by Zoe Pollock
Tom Engelhardt argues that America has "lost the Middle East." I don't agree with all of his characterizations, but his comparison to the Cold War is an interesting one:
In 1990, in the wake of a disastrous war in Afghanistan, in the midst of a people’s revolt, the Russians lost what they came to call their “near abroad,” the lands from Eastern Europe to Central Asia that had made up the Soviet Empire. The U.S., being the wealthier and stronger of the two Cold War superpowers, had something the Soviets never possessed. Call it a “far abroad.” Now, in the midst of another draining, disastrous Afghan war, in the face of another people’s revolt, a critical part of its far abroad is being shaken to its roots.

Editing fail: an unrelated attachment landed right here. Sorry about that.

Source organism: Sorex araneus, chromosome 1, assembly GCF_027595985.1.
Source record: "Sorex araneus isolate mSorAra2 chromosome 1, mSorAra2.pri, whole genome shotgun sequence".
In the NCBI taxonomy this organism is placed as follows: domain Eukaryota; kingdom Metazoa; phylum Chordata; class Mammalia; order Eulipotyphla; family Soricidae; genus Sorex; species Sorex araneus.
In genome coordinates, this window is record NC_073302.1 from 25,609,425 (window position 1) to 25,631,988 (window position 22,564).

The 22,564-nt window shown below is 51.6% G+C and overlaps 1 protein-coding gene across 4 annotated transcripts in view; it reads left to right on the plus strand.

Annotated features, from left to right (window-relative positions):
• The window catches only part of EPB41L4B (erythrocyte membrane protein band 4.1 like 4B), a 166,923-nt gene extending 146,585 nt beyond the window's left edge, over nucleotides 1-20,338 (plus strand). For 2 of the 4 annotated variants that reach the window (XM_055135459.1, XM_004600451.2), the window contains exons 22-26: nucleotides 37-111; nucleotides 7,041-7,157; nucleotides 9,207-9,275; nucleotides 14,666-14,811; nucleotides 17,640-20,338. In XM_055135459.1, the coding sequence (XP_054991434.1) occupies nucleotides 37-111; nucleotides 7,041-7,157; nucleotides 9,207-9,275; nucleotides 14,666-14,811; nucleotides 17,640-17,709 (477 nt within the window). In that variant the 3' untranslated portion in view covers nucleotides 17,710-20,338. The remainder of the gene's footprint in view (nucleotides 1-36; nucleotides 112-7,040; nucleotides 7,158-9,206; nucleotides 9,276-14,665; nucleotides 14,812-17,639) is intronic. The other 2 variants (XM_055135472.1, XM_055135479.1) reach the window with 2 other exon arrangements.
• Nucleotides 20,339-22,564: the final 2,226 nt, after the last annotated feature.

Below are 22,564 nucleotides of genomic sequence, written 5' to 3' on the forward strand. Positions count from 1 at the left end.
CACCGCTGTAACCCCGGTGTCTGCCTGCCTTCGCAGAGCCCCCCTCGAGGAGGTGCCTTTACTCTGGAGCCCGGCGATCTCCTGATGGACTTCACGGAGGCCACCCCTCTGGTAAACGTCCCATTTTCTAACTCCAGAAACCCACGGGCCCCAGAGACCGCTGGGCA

In the Middle East, the two pillars of American imperial power and control have long been Egypt and Saudi Arabia along, of course, with obdurate Israel and little Jordan. In previous eras, the chosen bulwarks of “stability” and “moderation,” terms much favored in Washington, had been the Shah of Iran in the 1960s and 1970s (and you remember his fate), and Saddam Hussein in the 1980s (and you remember his fate, too). In the larger region the Bush administration liked to call “the Greater Middle East” or “the arc of instability,” another key pillar has been Pakistan, a country now in destabilization mode under the pressure of a disastrous American war in Afghanistan.